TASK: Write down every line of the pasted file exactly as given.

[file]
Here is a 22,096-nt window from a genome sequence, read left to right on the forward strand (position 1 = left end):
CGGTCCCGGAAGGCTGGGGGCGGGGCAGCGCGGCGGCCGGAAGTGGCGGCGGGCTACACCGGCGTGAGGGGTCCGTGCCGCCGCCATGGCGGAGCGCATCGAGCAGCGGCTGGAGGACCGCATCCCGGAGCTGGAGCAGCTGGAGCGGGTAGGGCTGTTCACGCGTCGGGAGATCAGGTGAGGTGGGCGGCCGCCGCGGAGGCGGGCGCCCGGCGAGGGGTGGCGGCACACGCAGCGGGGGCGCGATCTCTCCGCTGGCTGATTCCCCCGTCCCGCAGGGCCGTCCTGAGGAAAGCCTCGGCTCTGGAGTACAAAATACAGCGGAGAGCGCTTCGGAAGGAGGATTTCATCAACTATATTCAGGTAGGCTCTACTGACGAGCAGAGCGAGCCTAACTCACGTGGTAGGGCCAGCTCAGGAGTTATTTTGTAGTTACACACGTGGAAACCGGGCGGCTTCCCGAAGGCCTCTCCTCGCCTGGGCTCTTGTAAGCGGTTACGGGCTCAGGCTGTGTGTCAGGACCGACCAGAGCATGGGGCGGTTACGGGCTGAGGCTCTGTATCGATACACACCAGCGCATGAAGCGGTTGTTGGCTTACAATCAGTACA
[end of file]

Here is a 22,096-nt window from a genome sequence, read left to right on the forward strand (position 1 = left end):
CGGTCCCGGAAGGCTGGGGGCGGGGCAGCGCGGCGGCCGGAAGTGGCGGCGGGCTACACCGGCGTGAGGGGTCCGTGCCGCCGCCATGGCGGAGCGCATCGAGCAGCGGCTGGAGGACCGCATCCCGGAGCTGGAGCAGCTGGAGCGGGTAGGGCTGTTCACGCGTCGGGAGATCAGGTGAGGTGGGCGGCCGCCGCGGAGGCGGGCGCCCGGCGAGGGGTGGCGGCACACGCAGCGGGGGCGCGATCTCTCCGCTGGCTGATTCCCCCGTCCCGCAGGGCCGTCCTGAGGAAAGCCTCGGCTCTGGAGTACAAAATACAGCGGAGAGCGCTTCGGAAGGAGGATTTCATCAACTATATTCAGGTAGGCTCTACTGACGAGCAGAGCGAGCCTAACTCACGTGGTAGGGCCAGCTCAGGAGTTATTTTGTAGTTACACACGTGGAAACCGGGCGGCTTCCCGAAGGCCTCTCCTCGCCTGGGCTCTTGTAAGCGGTTACGGGCTCAGGCTGTGTGTCAGGACCGACCAGAGCATGGGGCGGTTACGGGCTGAGGCTCTGTATCGATACACACCAGCGCATGAAGCGGTTGTTGGCTTACAATCAGTACA